Current Psychology

, Volume 28, Issue 4, pp 225-239

First online:

The Validity of a New, Self-report Measure of Multiple Intelligence

  • Adrian FurnhamAffiliated withDepartment of Clinical, Educational, and Health Psychology, University College London Email author 

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In all, 187 participants completed a new, self-report measure of eight multiple intelligences (Haselbauer 2005), a General Knowledge test (Irwing et al. Personality and Individual Differences 30:857–871, 2001), a measure of Approaches to Learning Styles (Biggs 1987), a measure of the Big Five personality traits (Costa and McCrae 1992), as well as gave their own estimated scores on the Gardner (1999) multiple intelligences. Alpha co-efficients were modest with only three of the eight test-derived, multiple intelligence scores being over .70. ‘Linguistic’ and Mathematical intelligence alone were correlated with General Knowledge. Five of the eight ‘intelligences’ were correlated both with Extraversion and Openness. Regressions indicated that ‘Intrapersonal intelligence’ was closely linked with Stability and Conscientiousness; ‘Interpersonal intelligence’ with Extraversion; ‘Linguistic intelligence’ with Openness; ‘Mathematical intelligence’ with Agreeableness and Conscientiousness. Correlations between self-estimated and test-derived emotional intelligence showed correlations ranging from r = .18 to r = .56 for similar type ‘intelligences’. This study provides modest evidence for the concurrent and construct validity of this measure. It requires more psychometric evidence of validity before it is used.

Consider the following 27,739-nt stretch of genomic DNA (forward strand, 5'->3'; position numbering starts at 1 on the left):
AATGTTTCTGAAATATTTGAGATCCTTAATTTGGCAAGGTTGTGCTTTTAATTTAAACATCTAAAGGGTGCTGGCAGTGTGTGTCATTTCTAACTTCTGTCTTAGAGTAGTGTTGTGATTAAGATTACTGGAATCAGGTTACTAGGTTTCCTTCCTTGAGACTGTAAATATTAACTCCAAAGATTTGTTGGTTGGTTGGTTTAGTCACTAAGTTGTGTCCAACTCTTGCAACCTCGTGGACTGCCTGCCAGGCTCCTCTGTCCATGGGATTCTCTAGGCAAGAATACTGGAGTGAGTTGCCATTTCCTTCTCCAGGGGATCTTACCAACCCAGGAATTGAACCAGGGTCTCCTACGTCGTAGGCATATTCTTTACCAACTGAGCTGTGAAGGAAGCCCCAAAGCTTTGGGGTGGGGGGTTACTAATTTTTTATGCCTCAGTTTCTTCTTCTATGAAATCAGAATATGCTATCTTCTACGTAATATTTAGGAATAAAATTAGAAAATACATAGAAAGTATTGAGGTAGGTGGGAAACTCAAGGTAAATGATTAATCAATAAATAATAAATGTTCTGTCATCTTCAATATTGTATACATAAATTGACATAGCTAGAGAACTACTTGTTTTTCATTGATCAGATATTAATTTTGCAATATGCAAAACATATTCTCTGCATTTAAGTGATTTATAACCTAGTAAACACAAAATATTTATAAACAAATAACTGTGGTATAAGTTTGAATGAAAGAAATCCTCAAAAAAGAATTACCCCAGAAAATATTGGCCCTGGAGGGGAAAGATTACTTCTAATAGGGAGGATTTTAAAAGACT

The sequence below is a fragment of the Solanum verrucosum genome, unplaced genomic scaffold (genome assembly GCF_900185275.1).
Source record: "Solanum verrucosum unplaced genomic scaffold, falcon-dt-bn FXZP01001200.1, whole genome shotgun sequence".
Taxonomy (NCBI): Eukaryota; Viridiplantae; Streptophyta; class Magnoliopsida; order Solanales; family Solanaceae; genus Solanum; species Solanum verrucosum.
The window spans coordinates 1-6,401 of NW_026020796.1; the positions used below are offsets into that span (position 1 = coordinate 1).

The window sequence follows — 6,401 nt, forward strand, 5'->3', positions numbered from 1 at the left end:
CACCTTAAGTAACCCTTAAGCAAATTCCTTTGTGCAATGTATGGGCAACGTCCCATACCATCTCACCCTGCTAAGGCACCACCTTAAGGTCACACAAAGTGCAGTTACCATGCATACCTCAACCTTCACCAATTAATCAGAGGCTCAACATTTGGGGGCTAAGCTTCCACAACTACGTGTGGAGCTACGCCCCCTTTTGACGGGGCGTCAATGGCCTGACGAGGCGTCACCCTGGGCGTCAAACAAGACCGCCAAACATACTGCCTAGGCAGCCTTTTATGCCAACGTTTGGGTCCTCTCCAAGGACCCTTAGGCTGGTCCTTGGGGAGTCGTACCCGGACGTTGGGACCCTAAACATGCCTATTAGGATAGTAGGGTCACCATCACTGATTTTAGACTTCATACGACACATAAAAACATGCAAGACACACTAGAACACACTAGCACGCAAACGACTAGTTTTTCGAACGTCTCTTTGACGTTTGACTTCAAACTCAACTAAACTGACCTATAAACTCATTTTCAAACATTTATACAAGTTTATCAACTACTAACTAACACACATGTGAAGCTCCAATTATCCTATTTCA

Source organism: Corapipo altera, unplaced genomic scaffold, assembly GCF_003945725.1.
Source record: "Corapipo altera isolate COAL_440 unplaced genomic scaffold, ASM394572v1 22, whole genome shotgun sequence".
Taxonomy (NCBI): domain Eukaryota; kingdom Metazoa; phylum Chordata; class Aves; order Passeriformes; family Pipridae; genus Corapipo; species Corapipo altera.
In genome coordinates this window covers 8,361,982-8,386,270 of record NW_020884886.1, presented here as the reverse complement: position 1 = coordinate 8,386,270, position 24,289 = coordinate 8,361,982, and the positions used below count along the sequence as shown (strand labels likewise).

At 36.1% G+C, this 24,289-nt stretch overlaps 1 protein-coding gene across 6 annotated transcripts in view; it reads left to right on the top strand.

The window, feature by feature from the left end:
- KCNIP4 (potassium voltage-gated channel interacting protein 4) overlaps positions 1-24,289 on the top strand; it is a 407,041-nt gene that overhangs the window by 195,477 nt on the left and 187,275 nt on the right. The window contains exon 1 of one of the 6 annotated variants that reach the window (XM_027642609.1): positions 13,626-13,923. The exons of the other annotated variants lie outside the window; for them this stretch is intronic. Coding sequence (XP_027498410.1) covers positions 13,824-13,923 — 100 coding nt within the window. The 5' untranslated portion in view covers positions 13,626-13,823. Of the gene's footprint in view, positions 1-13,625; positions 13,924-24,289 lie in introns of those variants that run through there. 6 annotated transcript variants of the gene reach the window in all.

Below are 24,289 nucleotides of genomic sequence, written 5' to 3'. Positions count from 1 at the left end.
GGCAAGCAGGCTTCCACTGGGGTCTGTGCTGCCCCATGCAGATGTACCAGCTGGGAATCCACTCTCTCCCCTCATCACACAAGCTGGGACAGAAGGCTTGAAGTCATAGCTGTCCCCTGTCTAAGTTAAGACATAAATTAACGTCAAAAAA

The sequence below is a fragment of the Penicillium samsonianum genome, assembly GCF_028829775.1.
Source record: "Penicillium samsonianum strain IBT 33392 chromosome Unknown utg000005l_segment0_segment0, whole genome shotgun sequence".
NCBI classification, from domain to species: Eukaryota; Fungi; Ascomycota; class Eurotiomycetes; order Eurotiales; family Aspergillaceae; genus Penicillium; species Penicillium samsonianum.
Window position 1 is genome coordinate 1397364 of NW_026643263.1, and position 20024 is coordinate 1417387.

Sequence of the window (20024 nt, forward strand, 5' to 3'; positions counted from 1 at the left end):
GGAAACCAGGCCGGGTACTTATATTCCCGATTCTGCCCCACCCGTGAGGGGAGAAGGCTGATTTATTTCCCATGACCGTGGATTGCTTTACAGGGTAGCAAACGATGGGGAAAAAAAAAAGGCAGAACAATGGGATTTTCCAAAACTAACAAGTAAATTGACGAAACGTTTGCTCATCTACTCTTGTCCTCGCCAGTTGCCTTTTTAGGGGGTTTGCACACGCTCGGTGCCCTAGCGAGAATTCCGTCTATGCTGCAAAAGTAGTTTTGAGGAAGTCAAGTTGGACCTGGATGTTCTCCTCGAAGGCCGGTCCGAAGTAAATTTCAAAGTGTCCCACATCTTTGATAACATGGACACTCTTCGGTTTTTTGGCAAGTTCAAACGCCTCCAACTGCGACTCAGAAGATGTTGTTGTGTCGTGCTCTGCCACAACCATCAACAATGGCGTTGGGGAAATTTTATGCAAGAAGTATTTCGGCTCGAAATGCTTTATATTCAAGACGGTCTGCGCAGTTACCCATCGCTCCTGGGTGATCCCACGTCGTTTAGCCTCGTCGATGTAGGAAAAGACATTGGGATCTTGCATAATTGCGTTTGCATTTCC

Multiple intelligences Self-report Validity